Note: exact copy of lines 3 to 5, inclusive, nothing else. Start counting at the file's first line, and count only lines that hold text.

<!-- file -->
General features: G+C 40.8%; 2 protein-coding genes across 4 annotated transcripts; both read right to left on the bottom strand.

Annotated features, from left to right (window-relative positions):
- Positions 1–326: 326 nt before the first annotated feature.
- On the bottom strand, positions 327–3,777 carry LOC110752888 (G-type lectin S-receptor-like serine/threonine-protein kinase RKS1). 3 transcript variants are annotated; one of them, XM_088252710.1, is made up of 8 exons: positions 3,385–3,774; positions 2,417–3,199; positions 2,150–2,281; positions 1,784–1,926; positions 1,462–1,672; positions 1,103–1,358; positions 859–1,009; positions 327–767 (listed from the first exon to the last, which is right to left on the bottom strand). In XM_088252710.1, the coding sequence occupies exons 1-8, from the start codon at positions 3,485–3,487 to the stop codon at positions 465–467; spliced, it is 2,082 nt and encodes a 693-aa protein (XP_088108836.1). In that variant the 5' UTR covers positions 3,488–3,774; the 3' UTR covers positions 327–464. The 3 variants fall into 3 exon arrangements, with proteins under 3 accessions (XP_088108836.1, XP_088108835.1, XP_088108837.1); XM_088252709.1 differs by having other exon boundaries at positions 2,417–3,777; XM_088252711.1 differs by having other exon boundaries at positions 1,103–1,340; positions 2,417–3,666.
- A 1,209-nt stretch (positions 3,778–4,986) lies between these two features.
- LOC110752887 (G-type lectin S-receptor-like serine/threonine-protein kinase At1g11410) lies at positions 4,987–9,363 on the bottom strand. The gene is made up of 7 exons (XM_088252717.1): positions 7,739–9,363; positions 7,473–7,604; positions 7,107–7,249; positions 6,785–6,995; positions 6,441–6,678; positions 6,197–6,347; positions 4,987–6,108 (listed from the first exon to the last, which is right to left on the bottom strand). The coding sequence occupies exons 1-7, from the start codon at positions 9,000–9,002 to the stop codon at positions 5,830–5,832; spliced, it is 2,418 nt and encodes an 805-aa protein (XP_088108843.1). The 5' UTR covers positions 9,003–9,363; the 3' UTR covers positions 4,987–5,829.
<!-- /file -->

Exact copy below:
- Positions 1–326: 326 nt before the first annotated feature.
- On the bottom strand, positions 327–3,777 carry LOC110752888 (G-type lectin S-receptor-like serine/threonine-protein kinase RKS1). 3 transcript variants are annotated; one of them, XM_088252710.1, is made up of 8 exons: positions 3,385–3,774; positions 2,417–3,199; positions 2,150–2,281; positions 1,784–1,926; positions 1,462–1,672; positions 1,103–1,358; positions 859–1,009; positions 327–767 (listed from the first exon to the last, which is right to left on the bottom strand). In XM_088252710.1, the coding sequence occupies exons 1-8, from the start codon at positions 3,485–3,487 to the stop codon at positions 465–467; spliced, it is 2,082 nt and encodes a 693-aa protein (XP_088108836.1). In that variant the 5' UTR covers positions 3,488–3,774; the 3' UTR covers positions 327–464. The 3 variants fall into 3 exon arrangements, with proteins under 3 accessions (XP_088108836.1, XP_088108835.1, XP_088108837.1); XM_088252709.1 differs by having other exon boundaries at positions 2,417–3,777; XM_088252711.1 differs by having other exon boundaries at positions 1,103–1,340; positions 2,417–3,666.
- A 1,209-nt stretch (positions 3,778–4,986) lies between these two features.